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Perhaps not the most unbiased of sources, but it offers a perspective worth considering:
The HRI said it has convincing evidence that the cluster bombing blamed on pro-Gaddafi forces was actually carried out by the US navy.
The report says at the time of the attack, Human Rights Watch and a reporter working for US media immediately blamed forces loyal to Libya’s embattled leader Muammar Gaddafi for the cluster bombing that threatened civilian lives.
According to the report, the UN High Commissioner for Human Rights, Navi Pillay and the US Secretary of State Hillary Clinton were quick to condemn the act. …
The Libyan regime had flatly denied reports that they have used internationally banned cluster bombs in the ongoing clashes with revolutionaries.
As I’ve stated previously, Gaddafi is a war criminal and deserves to be treated as such. But the standard corporate narrative that portrays the United States as being a pinnacle of justice and a defender of human rights is utterly laughable, and needs to be challenged at every step.
It is quite probable that the United States has used cluster bombs in Libya, as it appears they have done in both Iraq and Afghanistan. Cluster bombs are against international law and their deployment should be considered deplorable, as they are a particularly brutal form of weapon. However, focusing on the type of weapon used misses the larger issue. War of any kind is reprehensible, and any entity which engages in warfare should be considered, by definition, guilty of war crimes.
Barack Obama is a war criminal not for sanctioning the use of cluster bombs in Libya, but for allowing military action of any kind to take place. His crime is particularly egregious in that he failed to obtain approval from the American public before sending American weaponry – and therefore American taxpayer money – into yet another war of aggression.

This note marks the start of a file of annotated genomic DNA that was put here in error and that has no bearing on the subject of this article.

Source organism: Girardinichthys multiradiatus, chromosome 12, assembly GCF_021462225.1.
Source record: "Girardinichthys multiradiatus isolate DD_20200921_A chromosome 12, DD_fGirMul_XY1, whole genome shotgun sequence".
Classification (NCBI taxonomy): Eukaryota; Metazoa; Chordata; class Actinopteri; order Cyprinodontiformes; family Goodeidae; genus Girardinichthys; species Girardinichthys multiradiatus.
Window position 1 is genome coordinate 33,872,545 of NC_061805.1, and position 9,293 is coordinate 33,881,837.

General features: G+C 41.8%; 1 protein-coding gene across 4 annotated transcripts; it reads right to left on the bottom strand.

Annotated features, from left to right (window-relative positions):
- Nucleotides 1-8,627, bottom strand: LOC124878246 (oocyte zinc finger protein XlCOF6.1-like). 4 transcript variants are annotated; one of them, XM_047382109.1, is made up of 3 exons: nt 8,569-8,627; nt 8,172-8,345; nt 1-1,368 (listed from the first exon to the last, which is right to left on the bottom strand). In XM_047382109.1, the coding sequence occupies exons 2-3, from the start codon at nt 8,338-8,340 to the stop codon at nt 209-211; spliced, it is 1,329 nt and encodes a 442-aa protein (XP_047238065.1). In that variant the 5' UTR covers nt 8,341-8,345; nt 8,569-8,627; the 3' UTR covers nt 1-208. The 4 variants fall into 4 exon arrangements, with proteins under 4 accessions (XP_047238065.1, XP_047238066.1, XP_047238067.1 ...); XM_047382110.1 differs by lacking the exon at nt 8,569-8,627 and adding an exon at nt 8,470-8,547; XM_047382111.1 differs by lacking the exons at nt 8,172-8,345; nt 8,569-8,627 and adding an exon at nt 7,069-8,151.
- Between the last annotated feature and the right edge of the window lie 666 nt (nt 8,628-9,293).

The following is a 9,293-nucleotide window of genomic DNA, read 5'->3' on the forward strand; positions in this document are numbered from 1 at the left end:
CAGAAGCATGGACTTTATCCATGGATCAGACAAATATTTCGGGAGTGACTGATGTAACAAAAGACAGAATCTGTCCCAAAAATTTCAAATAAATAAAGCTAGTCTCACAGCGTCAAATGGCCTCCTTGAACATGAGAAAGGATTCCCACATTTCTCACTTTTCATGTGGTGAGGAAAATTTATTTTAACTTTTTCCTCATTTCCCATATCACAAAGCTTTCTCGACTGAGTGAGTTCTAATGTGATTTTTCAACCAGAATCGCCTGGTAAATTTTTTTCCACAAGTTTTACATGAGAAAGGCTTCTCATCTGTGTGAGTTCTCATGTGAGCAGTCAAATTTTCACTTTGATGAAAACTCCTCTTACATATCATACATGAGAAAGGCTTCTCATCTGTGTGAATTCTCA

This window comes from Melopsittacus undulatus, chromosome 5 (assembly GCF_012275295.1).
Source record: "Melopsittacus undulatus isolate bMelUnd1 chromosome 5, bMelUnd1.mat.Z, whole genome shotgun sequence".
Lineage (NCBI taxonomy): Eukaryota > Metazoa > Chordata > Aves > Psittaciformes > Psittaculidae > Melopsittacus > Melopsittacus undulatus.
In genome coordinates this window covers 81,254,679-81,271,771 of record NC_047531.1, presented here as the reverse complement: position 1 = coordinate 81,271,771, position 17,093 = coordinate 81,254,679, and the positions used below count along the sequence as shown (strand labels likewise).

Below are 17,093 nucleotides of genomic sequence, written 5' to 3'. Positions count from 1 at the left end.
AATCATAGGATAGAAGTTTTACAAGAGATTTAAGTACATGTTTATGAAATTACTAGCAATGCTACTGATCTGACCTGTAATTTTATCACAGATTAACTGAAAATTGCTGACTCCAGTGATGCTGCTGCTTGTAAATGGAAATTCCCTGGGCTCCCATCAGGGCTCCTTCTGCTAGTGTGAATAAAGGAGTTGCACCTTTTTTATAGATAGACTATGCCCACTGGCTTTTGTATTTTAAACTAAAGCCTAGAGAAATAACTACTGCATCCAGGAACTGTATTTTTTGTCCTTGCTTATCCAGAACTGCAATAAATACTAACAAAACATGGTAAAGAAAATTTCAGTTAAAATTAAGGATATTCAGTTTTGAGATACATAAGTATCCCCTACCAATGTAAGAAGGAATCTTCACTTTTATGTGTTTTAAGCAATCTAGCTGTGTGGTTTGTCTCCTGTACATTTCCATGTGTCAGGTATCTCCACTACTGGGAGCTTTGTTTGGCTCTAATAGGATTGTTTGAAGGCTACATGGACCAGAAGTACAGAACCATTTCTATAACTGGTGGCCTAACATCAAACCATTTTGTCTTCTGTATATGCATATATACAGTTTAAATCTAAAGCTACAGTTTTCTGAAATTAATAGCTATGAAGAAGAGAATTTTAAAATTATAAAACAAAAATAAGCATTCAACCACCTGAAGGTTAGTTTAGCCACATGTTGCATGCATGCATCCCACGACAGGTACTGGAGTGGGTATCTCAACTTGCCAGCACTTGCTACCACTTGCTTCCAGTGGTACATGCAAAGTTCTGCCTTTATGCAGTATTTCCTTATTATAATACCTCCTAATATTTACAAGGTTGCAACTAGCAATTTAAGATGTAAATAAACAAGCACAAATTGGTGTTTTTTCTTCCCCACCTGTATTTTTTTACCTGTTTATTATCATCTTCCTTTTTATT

What kind of pathology exists within the human species that even now, well into the 21st century, we still expend such vast sums of money and resources on violence and war? How long will we continue to tolerate such atrocities? Our stance towards warfare should be painfully simple: It is never, under any circumstances, an acceptable course of action. It is always avoidable. Always.
Our constant resort to violence represents a vestige of our more primitive, animalistic origins. Apes and wolves may solve their differences through violent means, but human beings have absolutely no reason to do so. We alone of all the species bear the capacity for critical reflection and analysis, and it is an embarrassment that we too often fail to utilize these tools, and choose instead to maim and slaughter.
The use of violence as a means to settle disputes should be viewed as barbaric and despicable under all circumstances, but particularly when perpetuated by a nation that pretends – or at least aspires – to be the world’s lone protector of justice and human rights. We should keep this in mind as election season begins to enter full swing, and withhold our support from any candidate who proudly and brazenly proclaims that “all options are on the table.”
Individuals who hold such vies are clinging to an antiquated, primitive world view in which the law of the jungle still reigns supreme. If we are to continue to progress and mature as a species, we cannot allow such people to hold positions of power in our society.